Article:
“Shit,” Candace said to herself. She forgot about the kids playing in the water. How could she forget about the kids playing in the water?

Panic flooded her body as she jumped up from the lounge chair. She scanned the shore frantically but couldn’t see them. Even the families down the beach were now absent. It was like she was the last person on Earth.

Her phone clanked off the metal arm of the chair and landed with a near silent thud in the sand. “Lacey! Jacob!” she screamed, running toward the water.

When she came to the mark where the wet sand began she met a faded pair of footprints leading out to the deep water. The dark clouds on the horizon had moved closer and the waves were beginning to intensify. This was accompanied by a stiff, cold breeze.

“Lacey! Jacob!”

She told herself to stay calm but her maternal instincts had taken over. It was no longer a feeling of panic that gripped her, but dread. Then she saw something neon green floating about 30 feet out in the water and her heart sank like a stone.


Without hesitation, she dove into the water and began swimming. Flashes of her son’s warm smile went through her mind and she swam harder. Then the image of his lifeless body in her arms caused her to move faster than she had ever done so before. She was no longer present in her movements. All action was now out of pure instinct.

As Candace closed in, a wave crashed down heavy upon her head—sending her to the rough sandy floor below the water. Her palms pressed against the rocky bottom as she fought to get back to the surface. And when she broke through to the fresh air above, she was hit with a violent coughing fit to loosen the water from her lungs.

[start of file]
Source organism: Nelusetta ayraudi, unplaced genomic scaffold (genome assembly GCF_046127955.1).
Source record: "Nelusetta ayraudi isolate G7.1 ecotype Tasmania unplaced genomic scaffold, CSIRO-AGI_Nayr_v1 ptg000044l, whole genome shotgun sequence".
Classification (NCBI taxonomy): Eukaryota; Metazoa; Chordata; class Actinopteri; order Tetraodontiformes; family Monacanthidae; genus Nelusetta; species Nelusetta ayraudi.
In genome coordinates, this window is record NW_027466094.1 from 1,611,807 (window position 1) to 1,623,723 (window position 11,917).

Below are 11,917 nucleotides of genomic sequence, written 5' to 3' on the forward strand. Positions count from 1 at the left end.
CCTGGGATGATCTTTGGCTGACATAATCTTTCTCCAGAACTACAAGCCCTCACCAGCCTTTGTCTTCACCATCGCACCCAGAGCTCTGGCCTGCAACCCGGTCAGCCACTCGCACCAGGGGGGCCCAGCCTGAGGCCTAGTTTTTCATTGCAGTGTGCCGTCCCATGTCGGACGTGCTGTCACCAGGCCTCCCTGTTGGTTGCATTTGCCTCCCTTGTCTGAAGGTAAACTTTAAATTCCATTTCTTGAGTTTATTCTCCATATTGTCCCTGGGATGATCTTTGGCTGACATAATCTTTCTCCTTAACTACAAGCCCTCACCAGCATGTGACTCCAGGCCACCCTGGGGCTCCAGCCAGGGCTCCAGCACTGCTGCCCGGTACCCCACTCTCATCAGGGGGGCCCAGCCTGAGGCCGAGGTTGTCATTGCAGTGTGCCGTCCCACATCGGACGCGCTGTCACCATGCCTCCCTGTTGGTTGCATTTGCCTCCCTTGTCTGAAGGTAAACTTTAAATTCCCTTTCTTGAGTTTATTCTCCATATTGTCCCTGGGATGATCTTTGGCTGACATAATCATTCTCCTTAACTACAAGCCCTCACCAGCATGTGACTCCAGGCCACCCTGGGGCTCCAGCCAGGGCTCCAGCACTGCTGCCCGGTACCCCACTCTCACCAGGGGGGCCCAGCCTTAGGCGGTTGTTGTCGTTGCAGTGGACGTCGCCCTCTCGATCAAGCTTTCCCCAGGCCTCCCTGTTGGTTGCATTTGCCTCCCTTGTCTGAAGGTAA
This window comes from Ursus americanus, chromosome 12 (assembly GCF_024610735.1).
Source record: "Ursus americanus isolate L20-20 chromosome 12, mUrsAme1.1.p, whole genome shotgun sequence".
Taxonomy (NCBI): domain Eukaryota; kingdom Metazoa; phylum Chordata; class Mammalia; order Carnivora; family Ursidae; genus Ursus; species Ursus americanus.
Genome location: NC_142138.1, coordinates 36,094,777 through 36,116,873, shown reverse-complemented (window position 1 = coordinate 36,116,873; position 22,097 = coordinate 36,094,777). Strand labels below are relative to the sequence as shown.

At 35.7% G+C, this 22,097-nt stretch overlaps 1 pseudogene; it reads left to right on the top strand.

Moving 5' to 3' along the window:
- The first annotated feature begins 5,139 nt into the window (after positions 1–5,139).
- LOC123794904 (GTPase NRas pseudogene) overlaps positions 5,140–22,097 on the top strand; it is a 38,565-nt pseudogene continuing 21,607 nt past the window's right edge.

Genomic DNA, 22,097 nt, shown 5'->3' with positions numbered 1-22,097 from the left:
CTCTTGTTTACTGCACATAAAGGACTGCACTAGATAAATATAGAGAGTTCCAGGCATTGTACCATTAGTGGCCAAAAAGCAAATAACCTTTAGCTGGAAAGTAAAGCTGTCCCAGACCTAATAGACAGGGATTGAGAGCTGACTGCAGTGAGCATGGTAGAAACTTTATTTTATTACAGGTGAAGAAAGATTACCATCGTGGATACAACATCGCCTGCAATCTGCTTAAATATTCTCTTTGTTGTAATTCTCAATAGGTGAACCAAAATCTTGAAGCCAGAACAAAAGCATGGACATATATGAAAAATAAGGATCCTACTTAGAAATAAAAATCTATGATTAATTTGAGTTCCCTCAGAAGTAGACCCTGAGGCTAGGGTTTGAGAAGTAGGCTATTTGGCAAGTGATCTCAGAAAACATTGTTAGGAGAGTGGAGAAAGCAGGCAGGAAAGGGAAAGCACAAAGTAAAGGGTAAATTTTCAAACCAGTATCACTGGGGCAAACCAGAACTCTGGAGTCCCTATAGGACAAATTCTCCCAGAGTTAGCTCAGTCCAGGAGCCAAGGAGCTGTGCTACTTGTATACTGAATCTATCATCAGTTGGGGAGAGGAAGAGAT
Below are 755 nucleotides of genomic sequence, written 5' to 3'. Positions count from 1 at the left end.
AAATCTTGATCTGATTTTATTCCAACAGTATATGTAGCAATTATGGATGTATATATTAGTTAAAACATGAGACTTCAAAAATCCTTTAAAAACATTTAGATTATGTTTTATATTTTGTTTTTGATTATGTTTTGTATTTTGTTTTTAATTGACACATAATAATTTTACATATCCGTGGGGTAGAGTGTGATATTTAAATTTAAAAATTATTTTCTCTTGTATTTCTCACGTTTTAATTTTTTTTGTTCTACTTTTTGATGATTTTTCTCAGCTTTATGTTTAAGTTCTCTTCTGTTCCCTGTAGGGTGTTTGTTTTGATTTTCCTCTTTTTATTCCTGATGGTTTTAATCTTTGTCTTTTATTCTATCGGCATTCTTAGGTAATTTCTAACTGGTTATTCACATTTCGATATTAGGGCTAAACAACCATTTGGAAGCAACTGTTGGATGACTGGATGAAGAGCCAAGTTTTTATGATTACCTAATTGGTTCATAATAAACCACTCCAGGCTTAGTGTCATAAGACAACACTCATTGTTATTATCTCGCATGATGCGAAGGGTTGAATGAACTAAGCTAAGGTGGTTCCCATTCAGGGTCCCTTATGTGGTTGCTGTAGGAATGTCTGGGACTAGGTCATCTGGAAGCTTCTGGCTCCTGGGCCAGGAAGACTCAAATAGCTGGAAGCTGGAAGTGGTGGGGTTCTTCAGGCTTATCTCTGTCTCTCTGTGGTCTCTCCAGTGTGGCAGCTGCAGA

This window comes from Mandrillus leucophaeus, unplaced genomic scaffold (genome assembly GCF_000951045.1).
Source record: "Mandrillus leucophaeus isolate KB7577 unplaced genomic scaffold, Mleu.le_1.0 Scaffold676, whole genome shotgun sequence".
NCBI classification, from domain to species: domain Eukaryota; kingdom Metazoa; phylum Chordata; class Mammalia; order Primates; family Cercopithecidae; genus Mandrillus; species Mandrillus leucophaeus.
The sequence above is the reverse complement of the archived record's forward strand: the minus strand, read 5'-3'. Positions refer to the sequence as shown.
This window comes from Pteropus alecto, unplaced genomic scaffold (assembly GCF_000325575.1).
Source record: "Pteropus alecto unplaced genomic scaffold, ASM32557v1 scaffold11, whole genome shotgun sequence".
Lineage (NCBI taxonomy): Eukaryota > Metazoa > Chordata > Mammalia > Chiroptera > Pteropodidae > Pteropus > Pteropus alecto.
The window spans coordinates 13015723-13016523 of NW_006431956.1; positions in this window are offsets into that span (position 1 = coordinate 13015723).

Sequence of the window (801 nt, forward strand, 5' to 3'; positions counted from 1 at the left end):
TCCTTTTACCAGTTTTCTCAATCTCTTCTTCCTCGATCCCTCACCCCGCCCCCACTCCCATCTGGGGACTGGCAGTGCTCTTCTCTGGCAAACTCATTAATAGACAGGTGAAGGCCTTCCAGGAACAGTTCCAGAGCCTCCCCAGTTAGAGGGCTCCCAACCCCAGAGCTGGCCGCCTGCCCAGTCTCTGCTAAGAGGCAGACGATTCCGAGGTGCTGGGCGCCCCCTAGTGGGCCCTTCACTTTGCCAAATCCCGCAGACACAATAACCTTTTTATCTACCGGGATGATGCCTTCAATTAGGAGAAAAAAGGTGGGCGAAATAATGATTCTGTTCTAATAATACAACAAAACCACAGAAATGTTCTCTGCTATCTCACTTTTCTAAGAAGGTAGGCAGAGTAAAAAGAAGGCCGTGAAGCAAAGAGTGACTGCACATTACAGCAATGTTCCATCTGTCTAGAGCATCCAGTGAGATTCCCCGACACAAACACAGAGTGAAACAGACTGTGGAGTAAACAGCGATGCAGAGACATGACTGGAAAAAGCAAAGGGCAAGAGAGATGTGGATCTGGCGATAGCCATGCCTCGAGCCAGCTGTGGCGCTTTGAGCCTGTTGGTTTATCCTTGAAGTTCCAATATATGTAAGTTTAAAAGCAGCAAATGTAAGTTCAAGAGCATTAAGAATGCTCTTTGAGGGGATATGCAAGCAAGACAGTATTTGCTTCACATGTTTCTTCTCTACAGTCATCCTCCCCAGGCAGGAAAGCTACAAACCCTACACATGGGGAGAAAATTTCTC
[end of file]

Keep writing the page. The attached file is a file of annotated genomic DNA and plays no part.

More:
After a few moments, she composed herself and was treading water. Still stunned, she was now facing the shore and saw two small people staring at her from a distance of about 50 feet. Somehow the current had pulled her farther out and she found herself right next to the neon green object. It wasn’t Jacob, it was a half-deflated innertube.

“Don’t move,” she yelled, catching another mouthful of seawater in the process.

With great effort, Candace swam back to the shore and collapsed on the warm sand.

“You went far, mommy?” Jacob said.

Breathing heavily, Candace looked up with relief at Jacob and Lacey’s confused faces. “I thought,” she paused to catch her breath, “told you to stay where I could see you.”

“Jake had to go number two,” Lacey blurted out with a giggle she couldn’t contain.

Candace turned her head with an exhausted flop and noticed that the restrooms were not far behind where they had setup their beach chairs.

“Okay. Time to go.” Her heartbeat was finally returning to normal.

“But I wanna play some more,” Jacob insisted.

Just then, a cold droplet of rain landed on Candace’s cheek. The black clouds had arrived at last and were moving in front of the sun, casting a dark shadow across the beach.

“We gotta go. Lacey, grab the chairs. Jake, take the towels.”

Candace got to her feet as a steady rain began. The kids were disappointed but they knew there wasn’t anything they could do now. And as they turned to go do as they were told, Candace stopped them with a hand on their shoulders.

“I love you both very much. Never forget that.”

She pulled them in close for a hug, then they packed up their stuff and loaded the car. Since it had started raining Candace didn’t bother having the kids rinse off in the community showers. Once they were in the car and ready to go, she blew the remaining sand off her phone.

7 sound good?

She stared at the text while thinking about the green innertube bobbing up and down in the water. How that innertube could’ve easily been her son’s lifeless body—drug out to sea where he would’ve disappeared forever—all because she was too enamored with her social life to watch her kids.

Actually no 

I have plans with my kids tonight 


She shut her phone off and chucked it in her purse. “Who wants ice cream?”

The cheers from the backseat brought a much-needed smile to her face. Maybe she didn’t need an escape from life after all. Maybe she just needed to remember what’s truly important in her world.

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